E-Cigarettes: Philip Morris International

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Philip Morris International (PMI) was the last of the international tobacco companies to move into the e-cigarette market. In November 2013, the company announced that it was going to produce its own e-cigarette.1 By 2019 the company had three e-cigarette brands in its product portfolio, two of which were sold only in the United Kingdom (UK) and Ireland, and the other only in Spain and Israel.

PMI now routinely describes e-cigarettes as being part of their portfolio of “reduced risk products (RRPs)”, which includes products containing tobacco (see below).23 In a report to shareholders in April 2019, the company stated that it had spent US$6 billion (GB£4.75 billion) on these types of product since 2008. This figure included “research, product and commercial development, production capacity, scientific substantiation, and studies on adult smoker understanding”,4 and made up 92% of their “total research and development expense” in 2018.5 By the end of that year they held 4,600 “RRP related patents worldwide” with over 6,000 pending.4

Most of this research and development had been focussed on their heated tobacco products which they “deliberately prioritized”.4 However, in 2019 PMI stated that they had “not been idle on e-vapour products”, had invested “significantly”, and were “ready to introduce them at scale”.4


Licensing Agreement with Altria

In December 2013, PMI signed a contract including a set of licensing, supply and cooperation agreements with Altria.

Under the agreement, PMI gained the right to exclusively sell Altria’s e-cigarettes outside the United States (US), and in return Altria gained the right to exclusively sell PMI e-cigarettes in the US. They also agreed to collaborate on obtaining regulatory approval.6 Since May 2016 the commercialisation of ‘reduced risk products’ in the US has been subject to approval by the Food and Drug Administration (FDA).7

When announcing the new licensing contract in 2013, PMI Chief Executive Officer (CEO) Andre Calantzopoulos said:

”PMI firmly believes that reduced-risk tobacco products, as well as e-cigarettes, represent an important step toward achieving the public health goal of harm reduction, a potential paradigm shift for the industry and a significant growth opportunity for the company.”6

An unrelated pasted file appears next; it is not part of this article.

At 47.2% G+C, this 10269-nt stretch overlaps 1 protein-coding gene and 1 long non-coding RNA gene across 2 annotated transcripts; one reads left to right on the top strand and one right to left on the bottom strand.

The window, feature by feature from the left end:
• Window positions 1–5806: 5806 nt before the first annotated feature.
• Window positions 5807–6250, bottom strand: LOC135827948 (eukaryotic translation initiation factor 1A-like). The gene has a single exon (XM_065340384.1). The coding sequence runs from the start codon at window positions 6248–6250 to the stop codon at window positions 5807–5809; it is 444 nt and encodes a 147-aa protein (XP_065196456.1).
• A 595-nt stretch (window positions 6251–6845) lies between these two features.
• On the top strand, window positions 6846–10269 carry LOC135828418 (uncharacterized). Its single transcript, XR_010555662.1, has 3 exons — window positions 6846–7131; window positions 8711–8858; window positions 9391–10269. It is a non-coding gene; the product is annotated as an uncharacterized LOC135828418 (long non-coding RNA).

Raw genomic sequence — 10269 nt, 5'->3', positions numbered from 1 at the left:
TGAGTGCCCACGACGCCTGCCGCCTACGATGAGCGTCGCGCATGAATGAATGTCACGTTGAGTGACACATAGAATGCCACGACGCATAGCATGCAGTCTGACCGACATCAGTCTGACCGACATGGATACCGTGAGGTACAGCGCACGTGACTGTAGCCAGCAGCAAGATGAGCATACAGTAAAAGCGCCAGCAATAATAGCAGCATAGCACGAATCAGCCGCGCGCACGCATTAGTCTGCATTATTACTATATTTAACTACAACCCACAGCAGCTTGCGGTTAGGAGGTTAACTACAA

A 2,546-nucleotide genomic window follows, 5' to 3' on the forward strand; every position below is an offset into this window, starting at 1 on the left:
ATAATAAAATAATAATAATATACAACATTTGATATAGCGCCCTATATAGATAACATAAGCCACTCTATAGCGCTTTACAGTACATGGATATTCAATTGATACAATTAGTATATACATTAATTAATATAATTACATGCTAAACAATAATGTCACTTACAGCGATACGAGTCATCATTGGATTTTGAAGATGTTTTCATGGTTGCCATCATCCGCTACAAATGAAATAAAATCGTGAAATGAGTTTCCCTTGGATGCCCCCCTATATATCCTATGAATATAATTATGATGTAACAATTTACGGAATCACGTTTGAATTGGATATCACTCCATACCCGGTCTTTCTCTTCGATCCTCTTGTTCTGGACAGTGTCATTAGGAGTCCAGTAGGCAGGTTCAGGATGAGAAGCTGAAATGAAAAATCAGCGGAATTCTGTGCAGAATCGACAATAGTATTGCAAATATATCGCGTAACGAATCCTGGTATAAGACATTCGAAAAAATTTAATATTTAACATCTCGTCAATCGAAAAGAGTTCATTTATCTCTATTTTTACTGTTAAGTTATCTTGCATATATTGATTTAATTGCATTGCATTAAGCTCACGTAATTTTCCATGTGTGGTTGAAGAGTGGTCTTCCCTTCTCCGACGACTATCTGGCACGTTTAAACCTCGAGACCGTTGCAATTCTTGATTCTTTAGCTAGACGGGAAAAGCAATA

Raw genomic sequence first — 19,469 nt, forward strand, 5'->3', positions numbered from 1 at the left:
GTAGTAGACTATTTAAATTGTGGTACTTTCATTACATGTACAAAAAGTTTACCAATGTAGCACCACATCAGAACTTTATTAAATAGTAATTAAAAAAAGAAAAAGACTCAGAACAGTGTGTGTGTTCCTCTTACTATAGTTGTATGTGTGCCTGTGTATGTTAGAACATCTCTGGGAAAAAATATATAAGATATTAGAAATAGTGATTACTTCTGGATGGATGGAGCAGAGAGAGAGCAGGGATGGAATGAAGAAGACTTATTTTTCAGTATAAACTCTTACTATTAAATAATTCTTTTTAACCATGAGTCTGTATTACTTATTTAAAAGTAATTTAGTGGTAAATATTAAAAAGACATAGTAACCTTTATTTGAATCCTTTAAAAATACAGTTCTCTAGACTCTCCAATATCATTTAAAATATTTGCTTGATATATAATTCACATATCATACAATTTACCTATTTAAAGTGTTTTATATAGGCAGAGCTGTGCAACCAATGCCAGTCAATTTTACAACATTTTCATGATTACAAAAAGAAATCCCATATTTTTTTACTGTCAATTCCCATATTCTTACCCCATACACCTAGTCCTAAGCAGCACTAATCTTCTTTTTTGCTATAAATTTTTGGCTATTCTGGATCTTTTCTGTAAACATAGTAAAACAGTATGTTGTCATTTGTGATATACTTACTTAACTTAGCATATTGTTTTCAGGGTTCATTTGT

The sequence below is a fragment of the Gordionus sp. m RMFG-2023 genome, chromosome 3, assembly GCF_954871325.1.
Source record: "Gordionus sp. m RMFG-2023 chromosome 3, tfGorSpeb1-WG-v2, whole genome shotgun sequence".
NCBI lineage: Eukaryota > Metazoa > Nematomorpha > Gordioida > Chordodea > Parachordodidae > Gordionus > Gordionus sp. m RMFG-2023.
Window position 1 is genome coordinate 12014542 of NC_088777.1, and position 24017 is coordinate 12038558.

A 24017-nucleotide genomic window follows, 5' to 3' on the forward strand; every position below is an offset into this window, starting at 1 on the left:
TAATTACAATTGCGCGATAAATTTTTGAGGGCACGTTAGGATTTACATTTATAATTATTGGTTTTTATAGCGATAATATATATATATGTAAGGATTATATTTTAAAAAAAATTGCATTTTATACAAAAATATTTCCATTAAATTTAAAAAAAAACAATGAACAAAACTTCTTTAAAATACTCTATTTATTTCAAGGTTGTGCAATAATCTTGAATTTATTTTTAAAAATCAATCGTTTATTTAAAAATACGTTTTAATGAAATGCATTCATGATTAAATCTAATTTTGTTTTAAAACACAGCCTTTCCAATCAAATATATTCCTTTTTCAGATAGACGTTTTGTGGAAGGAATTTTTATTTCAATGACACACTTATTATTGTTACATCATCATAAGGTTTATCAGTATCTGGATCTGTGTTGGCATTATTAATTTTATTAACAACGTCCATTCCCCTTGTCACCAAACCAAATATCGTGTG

Working with Altria on Research and Development

In July 2015 PMI and Altria announced that they would be expanding their joint working to research and develop new e-cigarettes, 8 and reaffirmed their collaboration on “regulatory engagement and approval”.9

See also: E-Cigarettes: Altria

Concentrated on the UK and Irish E-Cigarette Markets

PMI has mainly targeted the UK and Irish markets with its e-cigarette brands.

Acquired Nicocigs

In June 2014, it bought an independent UK e-cigarette company Nicocigs which at the time had an estimated 27% share of the GB£275 million (US$350 million) UK e-cigarette market.10 It also began selling its brands Nicolites and Vivid in the UK.11 In 2016 PMI changed the Nicolites brand name to Nicocig.1213 However by 2019 these products were no longer sold directly; customers were redirected from the Vivid Vapours website to that of an independent retailer, underneath a link to IQOS Mesh (see below).14

After buying Nicocig in 2014 PMI claimed to hold the largest share of the UK e-cigarette market. However it appears that each year after that PMI’s e-cigarette brands held a smaller percentage share of an expanding market. According to Euromonitor International, Nicocig’s brand share fell from 7.5% in 2014, to 1.0% in 2017, and Vivid Vapor’s fell from 4.7% to 0.5%.15 PMI’s total market share in the UK fell from 12.2% in 2014 to 1.7% in 2018.16 Over the same period the UK e-cigarette market grew in value from nearly GB£440 million to over £1.8 billion, an increase of over 400%.17
In September 2014, Nicocigs registered trademarks for a refillable e-cigarette called VYGO,18 although it did not appear on the market.

While still fragmented, with a large number of independent companies, by 2017 the market leaders in the UK were British American Tobacco brands.19
According to Nicocig’s accounts filed at UK Companies House in 2018, the company made a loss of over GB£4.3 million in 2016 and GB£8.8 million in 2017.20 The accounts also record over GB£14.9 million of “amounts owed to group undertakings”, and state that Nicocigs is a going concern on the assumption of “the continued support of the sic its parent company, Philip Morris Holdings B.V.”20

In May 2018, PMI announced a contract with Primeline Group. This gave the Irish marketing company distribution and marketing rights for Nicocig and Vivid in Ireland from December of that year.21

Selling Altria’s E-Cigarettes

In 2015 PMI started selling Altria’s MarkTen e-cigarette, rebranded as Solaris, in Spain (in March) and Israel (in December). According to Jacek Olczak, at the time PMI’s Chief Financial Officer, “the Solaris brand name conveys a sense of technology and positive energy”.112223